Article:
AgDay Daily Recap - October 6, 2011

October 6, 2011 09:21 AM

OCTOBER 06, 2011

There have been trade rumblings for weeks that China is importing U.S. corn. The U.S. grains council projects total sales to China between 5 and 6 million metric tons this year. The growing country could be a huge potential market for U.S. corn but there are still impediments to trade. Part of the holdup includes the reluctance of Chinese consumers to accept biotech grain.
On a recent trade mission to the U.S. a Chinese delegation talked openly with AgDay's Michelle Rook about the need for acceptance of GMO corn technology to help meet the exploding demand in China. The U.S. grains council forecast strong Chinese import demand this year. USGC announced Tuesday that China would harvest a good corn crop, but also noted China's production will be insufficient to meet its anticipated domestic demand. The U.S. grains council projects Chinese corn production at 167 million metric tons, 11 million less than the September USDA estimate.

In our beef today report, we're looking at the potential impact that three free trade agreements could have on the U.S. beef sector. As AgDay first reported on Tuesday, the White House has submitted FTA’s with Colombia, Panama and South Korea to congress for its approval. USDA says that the three trade deals would increase U.S. Ag exports by nearly 2.5 billion dollars. Today, the U.S. meat export federation says the South Korean deal alone would mean an additional one billion dollars in beef exports when the deal is fully implemented. That's double the current levels.

Cattle markets had another positive day at the board of trade. Prices continue to be strong as the country works to sort out ramifications from the severe drought in the southern plains. Some economists think strong prices are here to stay--for now.

Farmers in the western corn belt are being urged to take extra precaution this harvest season because of the risk of fire. Our partners at AgWeb have received numerous reports of field fires in Iowa and Nebraska over the past week. In many cases, dry crops are getting ignited by combines. A giant, wind-swept wildfire in Stapleton, Nebraska burned through 40 square miles.
It started Tuesday and quickly raced thru farm fields and yards. According to AgDay affiliate KNOP-TV, firefighters believe this fire may have started in a combine in a soybean field. But they are still investigating. Firefighters from as many as 60 departments across Nebraska were helping fight the fire.

Pork producers have seen stresses ease over last week. USDA's September hogs and pigs report showed only a slight increase in the size of the U.S. breeding herd--.6% above last year. However sows are more efficient producers. Pigs per litter may top ten for the first time ever. Overall, pork production is expected climb marginally, up 2-3%. On the flip side, hog prices are expected to be higher led by strong exports and domestic demand--as beef supplies shrink. Total feed costs are also down.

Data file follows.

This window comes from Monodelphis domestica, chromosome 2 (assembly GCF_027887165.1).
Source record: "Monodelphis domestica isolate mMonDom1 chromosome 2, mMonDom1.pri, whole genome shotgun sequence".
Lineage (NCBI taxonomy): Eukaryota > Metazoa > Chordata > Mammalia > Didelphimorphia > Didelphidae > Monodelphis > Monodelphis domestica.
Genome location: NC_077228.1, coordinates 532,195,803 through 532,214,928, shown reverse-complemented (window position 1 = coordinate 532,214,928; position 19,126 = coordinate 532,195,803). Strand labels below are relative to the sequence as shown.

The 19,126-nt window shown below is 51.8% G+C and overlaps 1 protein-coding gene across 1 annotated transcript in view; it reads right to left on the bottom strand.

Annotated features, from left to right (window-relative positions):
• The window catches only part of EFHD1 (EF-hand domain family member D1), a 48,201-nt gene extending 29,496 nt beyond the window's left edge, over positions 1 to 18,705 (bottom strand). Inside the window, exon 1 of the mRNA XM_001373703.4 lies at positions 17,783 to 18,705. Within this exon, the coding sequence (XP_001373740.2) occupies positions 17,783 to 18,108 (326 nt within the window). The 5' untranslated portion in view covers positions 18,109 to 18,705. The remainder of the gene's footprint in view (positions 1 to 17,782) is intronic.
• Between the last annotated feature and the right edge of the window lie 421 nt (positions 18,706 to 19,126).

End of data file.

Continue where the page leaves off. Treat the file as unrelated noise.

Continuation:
Brian Basting

World renowned animal scientist, Temple Grandin enjoyed a party in her honor. Colorado State where she's a professor celebrated her accomplishments this week, following a busy year for Grandin. Temple was just recently on our leave a legacy show. The animal behavior and welfare specialist now has a scholarship in her name. Several big donors gave money to Colorado State to establish a fully endowed fund--called the Temple Grandin scholarship in animal behavior and welfare. The scholarship fund will support Grandin's teaching and research by helping her graduate students.

If you grew-up around a farm, you probably remember the first tractor you ever drove. That's certainly the case for Sonny Beck - an Indiana farm kid who is now the president of the company bearing his family's name. Beck's is a regional seed company in the Midwest. Last month, the company hosted its annual "beck-nology days". During the event, Sonny was presented with some aging iron, a gift from his children. The Farmall f-20 brought-back some memories. Still to come, a new push for food labeling - especially food that's made from engineered foods. Food and your family is next.

Continuing our GMO discussion from earlier, in Food and Your Family a coalition of organizations and companies are petitioning the FDA to label all genetically engineered foods. The group believes now is the time to make the change. It believes the American consumer is reading product labels and showing more concern about the ingredients in foods they buy. Members in the biotech industry itself say there's simply no need for labels--citing studies have shown no health issues related to biotech. The FDA0echoes that sentiment.

Scientists in California say they've come up with self-cleaning cotton. The fabric kills bacteria and breaks down chemicals like pesticide residues when sunlight hits it. The researchers at U.C. Davis say the protective clothing would be perfect for health care, food processing or farm workers. The cotton fabric is covered with a chemical compound that bonds to the cellulose so it won't wash off. When light hits the clothing the compound goes to work.

We'd love to hear from you! Contact us at 800-792-4329. Or drop an email to You can also check us out on some of that new technology, at

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